Design & Decoration S02 ep9 : Bernard Steinitz, French Period Antiques, [Paris]
Interview with Bernard Steinitz
Steinitz: I was sure when I was making experimental objects that first of all I need to buy and after
to learn what it was. It’s not in the school you can learn, it’s not because you have written a book.
Steinitz: Being born in such a family you get lucky enough to be exposed very young and I was
feeling at the time that contemporary would be more free or more open than antiques, you can
believe that antiques are a bit stuffy or a bit old. If you look around you, you have some oriental
piece, some French piece, some Italian piece, some 17th Century, some 18th Century, it’s a
completely wide range and slowly, slowly I realised actually it was even more open than working
with contemporary because I am able to do whatever I feel.
Steinitz: When we were young with my brother we had a bit of experience but rather it was the
contemporary world with emerging and living artist and that was I felt a great experience to start
working with people and having the context of the art, trying to communicate your passion. In our
field now it’s even more exciting for me because you have first your discovery your passion which
excites you, then the understanding of what is your discovery, and then the communication of your
passion, so it’s you know three … each other inside it.
Steinitz: When we have headache in your life you need art and without art you keep your headache
and you have no chance to survive, with art you are in a different world. People out of art cannot
understand, each of us is a person that approaches art, it’s like with a woman, it’s like with
something else, you have a personal sense and you love or you hate, but nobody can understand
why. After that your eyes become more accurate more familiar and you open books, you go to
museum, you see comparative things and you understand why the object is fabulous or not. The
discovery of art gives you the desire to improve your knowledge and this is the what is importance
is, we need the notion of art, like we need water, each day.
Steinitz: You think of what we call modern art or the description of it is just evolving decade after
decade more like Duchamp, people like that, is anything is art as much as you feel there’s a
passionate creativity to it and then you can relate to it with a certain passion. I think an entrée can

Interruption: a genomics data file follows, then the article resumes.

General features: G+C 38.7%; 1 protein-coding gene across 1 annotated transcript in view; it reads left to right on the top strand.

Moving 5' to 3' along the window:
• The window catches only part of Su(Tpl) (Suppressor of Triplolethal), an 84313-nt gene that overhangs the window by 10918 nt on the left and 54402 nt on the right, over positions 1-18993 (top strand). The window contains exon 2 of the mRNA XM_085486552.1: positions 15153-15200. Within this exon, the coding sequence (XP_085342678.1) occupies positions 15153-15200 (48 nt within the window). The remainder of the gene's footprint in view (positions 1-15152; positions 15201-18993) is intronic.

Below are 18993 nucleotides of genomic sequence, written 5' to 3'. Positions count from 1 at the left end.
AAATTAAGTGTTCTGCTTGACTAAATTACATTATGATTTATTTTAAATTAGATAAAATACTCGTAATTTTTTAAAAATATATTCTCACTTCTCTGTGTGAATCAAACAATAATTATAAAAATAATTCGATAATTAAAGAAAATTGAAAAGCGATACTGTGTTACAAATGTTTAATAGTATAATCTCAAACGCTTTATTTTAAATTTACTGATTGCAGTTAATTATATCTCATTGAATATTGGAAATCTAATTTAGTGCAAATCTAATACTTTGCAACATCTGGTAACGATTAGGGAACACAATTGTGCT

be as much an art piece as a painting.
Steinitz: A great appreciation, it’s permanent kind of the big mirror, they want to show what they
believe will be eternal piece of art. Sometimes they are wrong. Sometimes 40 years, 60 years after
they collect the book for a lot of money people don’t like any more, or … it was not so good so we
need to be cautious about the definition of art, but I believe that art it belonging to the people
alive. Be cautious about the fashion, fashion is … sometimes the fashion make art with rubbish.
Steinitz: You cannot explain why I don’t understand Picasso 40 years before and now I see him is a
Ten years ago, the antique business was different to now.
Steinitz: Completely, yes.
What has changed, what has happened?
Steinitz: Lot of factors affect the … for example the … in America and in between all the world in
general, more and more young people have sufficient money to afford antiques.
Steinitz: Byzantine 40 years ago, more than completely out of fashion.
If you both go to an auction, do you pick the same pieces, or totally different pieces?
Steinitz: Yes, this is a very good question because 98% when we go separately we choose the same
Really, is that true?
Steinitz: Sad but true.
Steinitz: Our life, it’s not a lottery. You cannot choose like that or like that, it’s a sense of
accumulation of the experience, accumulation of knowledge, vision, museum, meeting with
interesting people, speaking with old collector, running all around the world and you accumulate a
sense of what you need and what is not good enough to go in your collection.
Steinitz: We have an important show in Paris and it’s always very political, I think that’s maybe
one of the stories that made me want to join and with my brother we arrive in the show just the day
it was you know opened, just after the betting and we see my father with a big … grand chandelier
on the just about to smash it on the head of one of his colleagues. So we run, stop it, stop it, very
dramatic, the row started because of a small H… horn table that he thought was fabulous and he
knew once again, it’s all about the passion thing, he felt it was great without knowing really what it
was. And he knew it was early about early 14th period which is about 1700 and the reason he …
one of his colleagues was started the betting kind of offer said oh it’s maybe 19th Century and no so
important. So just to have it in the show, swallowed his pride, say whatever, just let me have it.
And the person from the very important American museum from the Getty museum, came over
and before he even had the time to argue a price whatever, bought it right away.
OFFICIAL WEBSITE: Bernard Steinitz, French Period Antiques, Paris